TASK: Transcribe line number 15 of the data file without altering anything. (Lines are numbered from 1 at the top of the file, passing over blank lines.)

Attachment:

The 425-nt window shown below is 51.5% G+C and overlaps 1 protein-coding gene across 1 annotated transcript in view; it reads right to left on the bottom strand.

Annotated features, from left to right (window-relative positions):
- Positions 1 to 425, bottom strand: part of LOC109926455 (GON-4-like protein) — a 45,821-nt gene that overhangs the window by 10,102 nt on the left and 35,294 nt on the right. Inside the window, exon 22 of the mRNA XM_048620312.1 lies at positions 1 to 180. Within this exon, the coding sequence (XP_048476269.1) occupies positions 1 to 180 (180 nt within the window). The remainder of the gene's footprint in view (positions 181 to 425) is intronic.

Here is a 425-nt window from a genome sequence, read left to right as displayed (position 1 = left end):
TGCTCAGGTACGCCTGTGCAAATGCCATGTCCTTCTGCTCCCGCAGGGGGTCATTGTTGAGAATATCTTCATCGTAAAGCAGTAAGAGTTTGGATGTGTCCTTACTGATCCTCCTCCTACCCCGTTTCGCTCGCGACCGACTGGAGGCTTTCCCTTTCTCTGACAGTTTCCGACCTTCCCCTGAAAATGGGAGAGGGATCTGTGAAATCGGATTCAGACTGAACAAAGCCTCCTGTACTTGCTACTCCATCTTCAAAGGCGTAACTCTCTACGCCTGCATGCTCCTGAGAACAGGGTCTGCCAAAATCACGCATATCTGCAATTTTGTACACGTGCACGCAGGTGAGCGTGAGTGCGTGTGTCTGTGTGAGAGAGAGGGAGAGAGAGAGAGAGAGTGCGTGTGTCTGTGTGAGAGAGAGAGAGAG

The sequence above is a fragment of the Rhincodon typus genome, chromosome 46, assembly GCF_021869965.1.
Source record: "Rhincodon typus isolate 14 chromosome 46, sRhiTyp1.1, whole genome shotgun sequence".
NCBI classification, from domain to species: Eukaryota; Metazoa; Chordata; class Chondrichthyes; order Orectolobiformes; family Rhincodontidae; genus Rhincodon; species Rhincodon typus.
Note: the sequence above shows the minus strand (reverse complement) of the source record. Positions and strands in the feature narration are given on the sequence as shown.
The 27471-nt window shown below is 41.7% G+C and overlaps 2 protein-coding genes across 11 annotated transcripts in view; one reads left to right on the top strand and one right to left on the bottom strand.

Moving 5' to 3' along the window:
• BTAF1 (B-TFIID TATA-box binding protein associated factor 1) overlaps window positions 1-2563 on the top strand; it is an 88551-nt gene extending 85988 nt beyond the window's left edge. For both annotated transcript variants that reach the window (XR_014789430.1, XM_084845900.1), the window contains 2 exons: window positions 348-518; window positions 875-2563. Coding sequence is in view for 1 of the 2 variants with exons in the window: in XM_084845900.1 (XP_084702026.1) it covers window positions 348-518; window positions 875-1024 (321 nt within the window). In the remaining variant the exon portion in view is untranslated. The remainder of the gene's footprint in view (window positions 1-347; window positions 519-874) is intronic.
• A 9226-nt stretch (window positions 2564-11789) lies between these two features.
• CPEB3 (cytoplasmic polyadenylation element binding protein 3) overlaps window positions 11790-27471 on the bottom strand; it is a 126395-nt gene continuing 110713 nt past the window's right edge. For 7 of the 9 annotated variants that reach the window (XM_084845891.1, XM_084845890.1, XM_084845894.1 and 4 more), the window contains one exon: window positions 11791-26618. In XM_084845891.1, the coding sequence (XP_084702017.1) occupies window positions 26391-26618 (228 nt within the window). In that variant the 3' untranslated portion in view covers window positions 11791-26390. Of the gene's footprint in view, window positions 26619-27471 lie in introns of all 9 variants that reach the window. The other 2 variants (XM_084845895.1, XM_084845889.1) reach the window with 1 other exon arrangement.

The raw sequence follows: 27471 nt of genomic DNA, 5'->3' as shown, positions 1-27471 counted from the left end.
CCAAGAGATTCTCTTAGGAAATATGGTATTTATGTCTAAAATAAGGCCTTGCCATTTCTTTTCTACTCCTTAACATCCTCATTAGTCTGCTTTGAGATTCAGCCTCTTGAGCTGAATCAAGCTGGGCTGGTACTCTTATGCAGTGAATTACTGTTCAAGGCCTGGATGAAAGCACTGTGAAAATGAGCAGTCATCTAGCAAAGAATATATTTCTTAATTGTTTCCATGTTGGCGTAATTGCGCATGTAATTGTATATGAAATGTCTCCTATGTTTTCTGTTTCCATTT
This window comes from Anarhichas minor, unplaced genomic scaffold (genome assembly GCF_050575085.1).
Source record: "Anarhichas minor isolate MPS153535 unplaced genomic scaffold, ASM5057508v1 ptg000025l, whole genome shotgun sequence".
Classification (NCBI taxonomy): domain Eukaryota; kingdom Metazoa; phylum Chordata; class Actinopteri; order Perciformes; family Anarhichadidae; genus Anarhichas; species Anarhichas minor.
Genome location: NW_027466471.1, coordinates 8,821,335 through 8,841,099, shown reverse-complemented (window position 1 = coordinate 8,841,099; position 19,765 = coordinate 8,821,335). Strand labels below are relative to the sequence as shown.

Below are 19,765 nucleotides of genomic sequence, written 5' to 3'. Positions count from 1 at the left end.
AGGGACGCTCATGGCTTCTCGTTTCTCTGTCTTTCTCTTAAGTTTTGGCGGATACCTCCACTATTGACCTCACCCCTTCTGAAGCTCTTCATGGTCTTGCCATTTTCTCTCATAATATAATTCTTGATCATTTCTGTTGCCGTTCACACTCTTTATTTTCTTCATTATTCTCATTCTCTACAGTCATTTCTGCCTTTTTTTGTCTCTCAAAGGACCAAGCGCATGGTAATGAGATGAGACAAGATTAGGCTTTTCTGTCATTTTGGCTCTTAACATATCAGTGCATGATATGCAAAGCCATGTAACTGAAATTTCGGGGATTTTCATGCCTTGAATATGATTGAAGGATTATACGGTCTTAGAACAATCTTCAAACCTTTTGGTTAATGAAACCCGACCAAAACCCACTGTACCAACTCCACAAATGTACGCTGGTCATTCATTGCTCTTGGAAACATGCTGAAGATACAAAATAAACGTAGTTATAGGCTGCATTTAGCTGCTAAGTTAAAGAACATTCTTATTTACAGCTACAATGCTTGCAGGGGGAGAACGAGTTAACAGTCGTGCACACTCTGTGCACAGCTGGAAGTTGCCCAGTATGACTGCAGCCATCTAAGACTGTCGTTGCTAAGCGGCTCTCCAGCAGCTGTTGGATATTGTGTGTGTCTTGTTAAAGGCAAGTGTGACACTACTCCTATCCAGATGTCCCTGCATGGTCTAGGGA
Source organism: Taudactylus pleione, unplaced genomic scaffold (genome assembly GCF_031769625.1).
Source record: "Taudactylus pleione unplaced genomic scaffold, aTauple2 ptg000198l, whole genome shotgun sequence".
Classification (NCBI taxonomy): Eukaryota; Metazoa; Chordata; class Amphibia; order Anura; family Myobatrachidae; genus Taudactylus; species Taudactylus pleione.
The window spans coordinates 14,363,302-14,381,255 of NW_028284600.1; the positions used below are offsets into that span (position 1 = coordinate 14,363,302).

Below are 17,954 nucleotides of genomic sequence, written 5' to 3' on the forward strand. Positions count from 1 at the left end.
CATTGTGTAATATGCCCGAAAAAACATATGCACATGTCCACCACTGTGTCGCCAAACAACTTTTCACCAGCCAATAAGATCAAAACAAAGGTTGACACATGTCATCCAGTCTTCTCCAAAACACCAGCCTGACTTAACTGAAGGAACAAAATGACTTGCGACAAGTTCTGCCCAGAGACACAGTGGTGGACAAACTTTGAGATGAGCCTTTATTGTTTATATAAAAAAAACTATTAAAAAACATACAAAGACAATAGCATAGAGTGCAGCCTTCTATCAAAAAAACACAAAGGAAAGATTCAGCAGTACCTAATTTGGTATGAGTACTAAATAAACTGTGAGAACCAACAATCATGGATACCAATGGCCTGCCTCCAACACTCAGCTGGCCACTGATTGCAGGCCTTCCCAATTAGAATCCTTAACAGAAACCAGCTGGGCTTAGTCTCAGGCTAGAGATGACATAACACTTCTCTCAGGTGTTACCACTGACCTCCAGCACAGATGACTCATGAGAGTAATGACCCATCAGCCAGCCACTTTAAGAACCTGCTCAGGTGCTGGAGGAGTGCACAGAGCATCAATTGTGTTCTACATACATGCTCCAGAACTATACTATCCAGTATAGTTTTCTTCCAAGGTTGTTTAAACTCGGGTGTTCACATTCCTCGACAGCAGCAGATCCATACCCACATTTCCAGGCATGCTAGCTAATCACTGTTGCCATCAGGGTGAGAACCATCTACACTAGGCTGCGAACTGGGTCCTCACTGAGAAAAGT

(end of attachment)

The raw sequence follows: 27471 nt of genomic DNA, 5'->3' as shown, positions 1-27471 counted from the left end.